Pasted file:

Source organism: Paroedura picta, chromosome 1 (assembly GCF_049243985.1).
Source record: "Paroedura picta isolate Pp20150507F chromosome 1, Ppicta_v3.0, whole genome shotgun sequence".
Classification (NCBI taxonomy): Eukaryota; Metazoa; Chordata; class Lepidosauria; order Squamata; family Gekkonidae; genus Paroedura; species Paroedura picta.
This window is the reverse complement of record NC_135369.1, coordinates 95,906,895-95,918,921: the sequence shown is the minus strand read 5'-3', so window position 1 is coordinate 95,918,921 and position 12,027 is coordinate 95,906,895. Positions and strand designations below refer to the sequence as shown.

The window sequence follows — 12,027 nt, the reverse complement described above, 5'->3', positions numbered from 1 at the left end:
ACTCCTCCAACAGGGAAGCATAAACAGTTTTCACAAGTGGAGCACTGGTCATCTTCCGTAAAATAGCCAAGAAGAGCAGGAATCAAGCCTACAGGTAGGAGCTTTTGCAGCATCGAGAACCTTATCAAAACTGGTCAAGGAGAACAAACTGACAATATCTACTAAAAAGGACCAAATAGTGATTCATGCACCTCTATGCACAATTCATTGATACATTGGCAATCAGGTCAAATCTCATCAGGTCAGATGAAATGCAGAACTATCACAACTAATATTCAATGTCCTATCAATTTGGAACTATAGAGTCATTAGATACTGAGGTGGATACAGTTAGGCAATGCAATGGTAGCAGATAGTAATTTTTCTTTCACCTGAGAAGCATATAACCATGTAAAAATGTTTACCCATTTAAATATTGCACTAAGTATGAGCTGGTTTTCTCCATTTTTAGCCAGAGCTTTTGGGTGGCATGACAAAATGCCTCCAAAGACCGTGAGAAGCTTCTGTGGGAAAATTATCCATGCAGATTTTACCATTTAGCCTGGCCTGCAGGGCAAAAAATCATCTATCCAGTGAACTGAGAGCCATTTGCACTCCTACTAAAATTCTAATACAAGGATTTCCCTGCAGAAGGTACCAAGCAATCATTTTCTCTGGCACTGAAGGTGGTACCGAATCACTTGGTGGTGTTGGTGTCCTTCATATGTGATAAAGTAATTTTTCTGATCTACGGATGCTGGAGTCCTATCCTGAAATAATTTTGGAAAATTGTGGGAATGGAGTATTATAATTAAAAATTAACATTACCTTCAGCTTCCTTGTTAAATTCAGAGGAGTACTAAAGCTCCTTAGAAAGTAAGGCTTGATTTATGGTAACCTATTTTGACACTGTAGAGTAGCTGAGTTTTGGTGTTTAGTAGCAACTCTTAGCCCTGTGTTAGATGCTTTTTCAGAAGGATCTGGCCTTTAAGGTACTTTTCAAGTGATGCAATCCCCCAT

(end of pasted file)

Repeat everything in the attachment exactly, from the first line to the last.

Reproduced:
Source organism: Paroedura picta, chromosome 1 (assembly GCF_049243985.1).
Source record: "Paroedura picta isolate Pp20150507F chromosome 1, Ppicta_v3.0, whole genome shotgun sequence".
Classification (NCBI taxonomy): Eukaryota; Metazoa; Chordata; class Lepidosauria; order Squamata; family Gekkonidae; genus Paroedura; species Paroedura picta.
This window is the reverse complement of record NC_135369.1, coordinates 95,906,895-95,918,921: the sequence shown is the minus strand read 5'-3', so window position 1 is coordinate 95,918,921 and position 12,027 is coordinate 95,906,895. Positions and strand designations below refer to the sequence as shown.

The window sequence follows — 12,027 nt, the reverse complement described above, 5'->3', positions numbered from 1 at the left end:
ACTCCTCCAACAGGGAAGCATAAACAGTTTTCACAAGTGGAGCACTGGTCATCTTCCGTAAAATAGCCAAGAAGAGCAGGAATCAAGCCTACAGGTAGGAGCTTTTGCAGCATCGAGAACCTTATCAAAACTGGTCAAGGAGAACAAACTGACAATATCTACTAAAAAGGACCAAATAGTGATTCATGCACCTCTATGCACAATTCATTGATACATTGGCAATCAGGTCAAATCTCATCAGGTCAGATGAAATGCAGAACTATCACAACTAATATTCAATGTCCTATCAATTTGGAACTATAGAGTCATTAGATACTGAGGTGGATACAGTTAGGCAATGCAATGGTAGCAGATAGTAATTTTTCTTTCACCTGAGAAGCATATAACCATGTAAAAATGTTTACCCATTTAAATATTGCACTAAGTATGAGCTGGTTTTCTCCATTTTTAGCCAGAGCTTTTGGGTGGCATGACAAAATGCCTCCAAAGACCGTGAGAAGCTTCTGTGGGAAAATTATCCATGCAGATTTTACCATTTAGCCTGGCCTGCAGGGCAAAAAATCATCTATCCAGTGAACTGAGAGCCATTTGCACTCCTACTAAAATTCTAATACAAGGATTTCCCTGCAGAAGGTACCAAGCAATCATTTTCTCTGGCACTGAAGGTGGTACCGAATCACTTGGTGGTGTTGGTGTCCTTCATATGTGATAAAGTAATTTTTCTGATCTACGGATGCTGGAGTCCTATCCTGAAATAATTTTGGAAAATTGTGGGAATGGAGTATTATAATTAAAAATTAACATTACCTTCAGCTTCCTTGTTAAATTCAGAGGAGTACTAAAGCTCCTTAGAAAGTAAGGCTTGATTTATGGTAACCTATTTTGACACTGTAGAGTAGCTGAGTTTTGGTGTTTAGTAGCAACTCTTAGCCCTGTGTTAGATGCTTTTTCAGAAGGATCTGGCCTTTAAGGTACTTTTCAAGTGATGCAATCCCCCAT